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Letters from a Living Dead Man





The Return


Tell No Man


Guarding the Door


A Cloud on the Mirror


The Promise of Things Untold


The Wand of Will


A Light behind the Veil


The Iron Grip of Matter


Where Souls go up and down.


A Rendezvous in the Fourth Dimension


The Boy–Lionel


The Pattern World


Forms Real and Unreal


A Folio of Paracelsus


A Roman Toga


A Thing to be forgotten


The Second Wife over there


Individual Hells


A little Home in Heaven


The Man who found God


The Leisure of the Soul


The Serpent of Eternity


A Brief for the Defendant


Forbidden Knowledge


A Shadowless World


Circles in the Sand


The Magic Ring


Except ye be as Little Children


An Unexpected Warning


The Sylph and the Magician


A problem in Celestial Mathematics


A Change of Focus


Five Resolutions


The Passing of Lionel


The Beautiful Being


The Hollow Sphere


An Empty China Cup


Where Time is not


The Doctrine of Death


The Celestial Hierarchy


The Darling of the Unseen


A Victim of the Non-existent


A Cloud of Witnesses


The Kingdom Within


The Game of Make-believe


Heirs of Hermes


Only a Song


Invisible Gifts at Yuletide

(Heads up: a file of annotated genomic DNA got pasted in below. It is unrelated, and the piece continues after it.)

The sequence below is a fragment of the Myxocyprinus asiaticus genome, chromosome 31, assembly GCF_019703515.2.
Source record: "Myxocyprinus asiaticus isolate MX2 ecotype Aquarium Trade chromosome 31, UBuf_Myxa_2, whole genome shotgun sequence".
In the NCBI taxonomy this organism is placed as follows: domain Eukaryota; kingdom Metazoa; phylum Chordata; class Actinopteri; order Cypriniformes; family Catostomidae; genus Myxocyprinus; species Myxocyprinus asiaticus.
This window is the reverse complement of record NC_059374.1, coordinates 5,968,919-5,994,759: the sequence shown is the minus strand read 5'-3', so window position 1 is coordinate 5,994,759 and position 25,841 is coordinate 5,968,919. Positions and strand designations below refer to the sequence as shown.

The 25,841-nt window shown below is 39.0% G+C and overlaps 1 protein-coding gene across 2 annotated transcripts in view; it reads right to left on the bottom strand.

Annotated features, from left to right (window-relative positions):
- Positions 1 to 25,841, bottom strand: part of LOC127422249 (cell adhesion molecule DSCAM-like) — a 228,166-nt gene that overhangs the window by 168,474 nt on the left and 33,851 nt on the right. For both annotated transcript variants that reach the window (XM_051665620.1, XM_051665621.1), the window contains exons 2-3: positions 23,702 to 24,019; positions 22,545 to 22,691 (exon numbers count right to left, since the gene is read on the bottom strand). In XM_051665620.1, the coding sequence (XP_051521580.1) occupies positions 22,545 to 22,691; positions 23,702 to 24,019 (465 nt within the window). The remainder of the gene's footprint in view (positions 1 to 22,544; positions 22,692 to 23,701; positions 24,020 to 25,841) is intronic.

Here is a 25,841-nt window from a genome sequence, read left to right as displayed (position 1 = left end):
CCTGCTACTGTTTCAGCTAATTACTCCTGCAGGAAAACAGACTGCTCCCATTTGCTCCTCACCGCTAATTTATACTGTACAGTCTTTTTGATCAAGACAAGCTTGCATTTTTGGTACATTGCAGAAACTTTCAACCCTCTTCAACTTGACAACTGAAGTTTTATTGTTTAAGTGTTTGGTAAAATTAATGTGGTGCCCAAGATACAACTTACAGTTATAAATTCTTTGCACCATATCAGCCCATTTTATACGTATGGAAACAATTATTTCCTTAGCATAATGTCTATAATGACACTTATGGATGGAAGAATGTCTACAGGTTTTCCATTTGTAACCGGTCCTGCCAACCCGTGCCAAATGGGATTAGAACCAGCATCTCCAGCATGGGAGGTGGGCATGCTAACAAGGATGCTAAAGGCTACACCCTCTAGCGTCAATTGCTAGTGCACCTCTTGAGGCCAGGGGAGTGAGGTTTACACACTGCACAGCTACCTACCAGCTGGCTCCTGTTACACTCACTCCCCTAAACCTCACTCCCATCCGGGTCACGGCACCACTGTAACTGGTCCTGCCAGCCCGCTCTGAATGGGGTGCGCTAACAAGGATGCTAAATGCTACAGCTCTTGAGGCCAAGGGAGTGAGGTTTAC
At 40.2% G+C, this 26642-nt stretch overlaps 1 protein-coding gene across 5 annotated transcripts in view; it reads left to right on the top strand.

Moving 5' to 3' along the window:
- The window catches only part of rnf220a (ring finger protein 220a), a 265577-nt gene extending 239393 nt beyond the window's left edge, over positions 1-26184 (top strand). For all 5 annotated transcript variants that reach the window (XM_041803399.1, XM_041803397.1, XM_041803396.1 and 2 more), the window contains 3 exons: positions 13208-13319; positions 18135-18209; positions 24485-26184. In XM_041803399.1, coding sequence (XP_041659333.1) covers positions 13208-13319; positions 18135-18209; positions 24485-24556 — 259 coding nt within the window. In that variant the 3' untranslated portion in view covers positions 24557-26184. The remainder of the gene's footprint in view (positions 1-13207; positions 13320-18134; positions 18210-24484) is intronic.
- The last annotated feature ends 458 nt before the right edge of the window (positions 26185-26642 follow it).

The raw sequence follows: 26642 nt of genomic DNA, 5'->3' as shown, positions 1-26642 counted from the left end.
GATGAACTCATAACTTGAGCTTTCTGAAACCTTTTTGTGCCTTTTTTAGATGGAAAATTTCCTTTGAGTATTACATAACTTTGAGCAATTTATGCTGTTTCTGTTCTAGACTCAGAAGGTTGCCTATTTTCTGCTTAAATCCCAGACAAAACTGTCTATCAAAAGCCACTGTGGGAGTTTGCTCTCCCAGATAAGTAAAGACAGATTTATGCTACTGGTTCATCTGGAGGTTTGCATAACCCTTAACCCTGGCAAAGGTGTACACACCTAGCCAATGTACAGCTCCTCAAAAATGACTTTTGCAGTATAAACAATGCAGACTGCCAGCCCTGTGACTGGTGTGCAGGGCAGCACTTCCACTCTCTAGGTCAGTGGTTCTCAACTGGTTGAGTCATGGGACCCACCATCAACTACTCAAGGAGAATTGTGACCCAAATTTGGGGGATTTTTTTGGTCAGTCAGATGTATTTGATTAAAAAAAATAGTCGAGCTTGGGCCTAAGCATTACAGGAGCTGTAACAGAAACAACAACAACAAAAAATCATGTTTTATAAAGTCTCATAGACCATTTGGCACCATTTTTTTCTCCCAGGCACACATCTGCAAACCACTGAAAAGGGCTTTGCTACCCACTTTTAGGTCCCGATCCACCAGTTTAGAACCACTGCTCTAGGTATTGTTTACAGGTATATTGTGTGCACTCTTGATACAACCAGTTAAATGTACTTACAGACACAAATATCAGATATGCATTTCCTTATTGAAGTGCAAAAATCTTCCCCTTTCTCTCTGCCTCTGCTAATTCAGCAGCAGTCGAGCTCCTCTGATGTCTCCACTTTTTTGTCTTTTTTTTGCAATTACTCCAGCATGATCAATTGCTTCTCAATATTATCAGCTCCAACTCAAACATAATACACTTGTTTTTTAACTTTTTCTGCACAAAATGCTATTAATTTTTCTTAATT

The Greater Dreamland


A Sermon and a Promise


The April of the World


A Happy Widower


The Archives of the Soul


A Formula for Mastership






If your eyes could pierce the veil of matter, and you could see what goes on in the tenuous world around and above that city of Paris, you would gasp with wonder. I have spent much time in Paris lately. Shall I tell you some of the strange things I have seen?
    In a street on the left bank of the river, called the rue de Vaugirard, there lives a man of middle age and sedentary habits who is a sort of magician. He is constantly attended and served by one of the elemental spirits known as sylphs. This sylph he calls Meriline. I do not know from what language he got the name, for he seems to speak several, and to know Hebrew. I have seen this Merilene coming and going to and from his apartment. No, it would not be right for me to tell you where it is. The man could be identified, though the sylph would elude the census-taker.

    Merilene does not make his bed or cook his broth, for which humble service he has a char-woman; but the sylph runs errands and discovers things for him. He is a collector of old books and manuscripts, and many of his treasures have been located by Merilene in the stalls which lie along the banks of the Seine, and also in more pretentious bookshops.
    This man is not a devil-worshipper. He is only a harmless enthusiast, fond of occult things, and striving to pierce the veil which shuts the elemental world from his eyes. A little less brandy and wine, and he might be able to see clearly, for he is a true student. But he is fond of the flesh, and it preys upon the spirit.